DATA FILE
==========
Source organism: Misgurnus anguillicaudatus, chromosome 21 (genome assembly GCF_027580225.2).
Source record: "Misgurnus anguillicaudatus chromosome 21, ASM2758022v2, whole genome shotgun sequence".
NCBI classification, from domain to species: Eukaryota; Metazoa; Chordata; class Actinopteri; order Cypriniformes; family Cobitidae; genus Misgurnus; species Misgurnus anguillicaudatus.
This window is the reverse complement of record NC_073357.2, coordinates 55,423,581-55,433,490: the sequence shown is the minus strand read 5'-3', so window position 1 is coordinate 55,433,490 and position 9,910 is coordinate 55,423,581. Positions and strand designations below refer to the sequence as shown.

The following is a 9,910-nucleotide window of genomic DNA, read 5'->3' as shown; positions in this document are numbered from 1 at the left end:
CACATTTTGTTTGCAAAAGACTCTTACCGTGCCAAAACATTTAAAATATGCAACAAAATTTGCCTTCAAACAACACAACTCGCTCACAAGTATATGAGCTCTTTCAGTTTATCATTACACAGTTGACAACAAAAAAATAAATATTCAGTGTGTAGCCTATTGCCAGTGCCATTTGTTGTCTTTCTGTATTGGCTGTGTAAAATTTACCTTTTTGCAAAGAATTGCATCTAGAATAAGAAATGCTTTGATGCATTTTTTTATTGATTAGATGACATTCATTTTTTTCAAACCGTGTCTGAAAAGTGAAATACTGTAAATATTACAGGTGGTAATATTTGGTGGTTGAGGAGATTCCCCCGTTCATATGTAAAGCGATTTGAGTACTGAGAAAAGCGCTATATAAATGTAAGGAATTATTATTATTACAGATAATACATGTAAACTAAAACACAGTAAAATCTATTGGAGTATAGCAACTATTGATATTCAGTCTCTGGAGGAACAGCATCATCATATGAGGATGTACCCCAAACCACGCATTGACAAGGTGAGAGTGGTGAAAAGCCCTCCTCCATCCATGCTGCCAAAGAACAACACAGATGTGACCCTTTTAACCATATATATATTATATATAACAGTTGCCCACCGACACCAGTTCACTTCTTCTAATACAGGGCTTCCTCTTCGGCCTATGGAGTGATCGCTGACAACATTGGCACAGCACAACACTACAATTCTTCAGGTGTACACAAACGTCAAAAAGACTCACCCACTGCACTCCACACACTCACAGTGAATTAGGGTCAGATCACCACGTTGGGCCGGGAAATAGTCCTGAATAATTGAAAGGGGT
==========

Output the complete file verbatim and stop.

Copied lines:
Source organism: Misgurnus anguillicaudatus, chromosome 21 (genome assembly GCF_027580225.2).
Source record: "Misgurnus anguillicaudatus chromosome 21, ASM2758022v2, whole genome shotgun sequence".
NCBI classification, from domain to species: Eukaryota; Metazoa; Chordata; class Actinopteri; order Cypriniformes; family Cobitidae; genus Misgurnus; species Misgurnus anguillicaudatus.
This window is the reverse complement of record NC_073357.2, coordinates 55,423,581-55,433,490: the sequence shown is the minus strand read 5'-3', so window position 1 is coordinate 55,433,490 and position 9,910 is coordinate 55,423,581. Positions and strand designations below refer to the sequence as shown.

The following is a 9,910-nucleotide window of genomic DNA, read 5'->3' as shown; positions in this document are numbered from 1 at the left end:
CACATTTTGTTTGCAAAAGACTCTTACCGTGCCAAAACATTTAAAATATGCAACAAAATTTGCCTTCAAACAACACAACTCGCTCACAAGTATATGAGCTCTTTCAGTTTATCATTACACAGTTGACAACAAAAAAATAAATATTCAGTGTGTAGCCTATTGCCAGTGCCATTTGTTGTCTTTCTGTATTGGCTGTGTAAAATTTACCTTTTTGCAAAGAATTGCATCTAGAATAAGAAATGCTTTGATGCATTTTTTTATTGATTAGATGACATTCATTTTTTTCAAACCGTGTCTGAAAAGTGAAATACTGTAAATATTACAGGTGGTAATATTTGGTGGTTGAGGAGATTCCCCCGTTCATATGTAAAGCGATTTGAGTACTGAGAAAAGCGCTATATAAATGTAAGGAATTATTATTATTACAGATAATACATGTAAACTAAAACACAGTAAAATCTATTGGAGTATAGCAACTATTGATATTCAGTCTCTGGAGGAACAGCATCATCATATGAGGATGTACCCCAAACCACGCATTGACAAGGTGAGAGTGGTGAAAAGCCCTCCTCCATCCATGCTGCCAAAGAACAACACAGATGTGACCCTTTTAACCATATATATATTATATATAACAGTTGCCCACCGACACCAGTTCACTTCTTCTAATACAGGGCTTCCTCTTCGGCCTATGGAGTGATCGCTGACAACATTGGCACAGCACAACACTACAATTCTTCAGGTGTACACAAACGTCAAAAAGACTCACCCACTGCACTCCACACACTCACAGTGAATTAGGGTCAGATCACCACGTTGGGCCGGGAAATAGTCCTGAATAATTGAAAGGGGT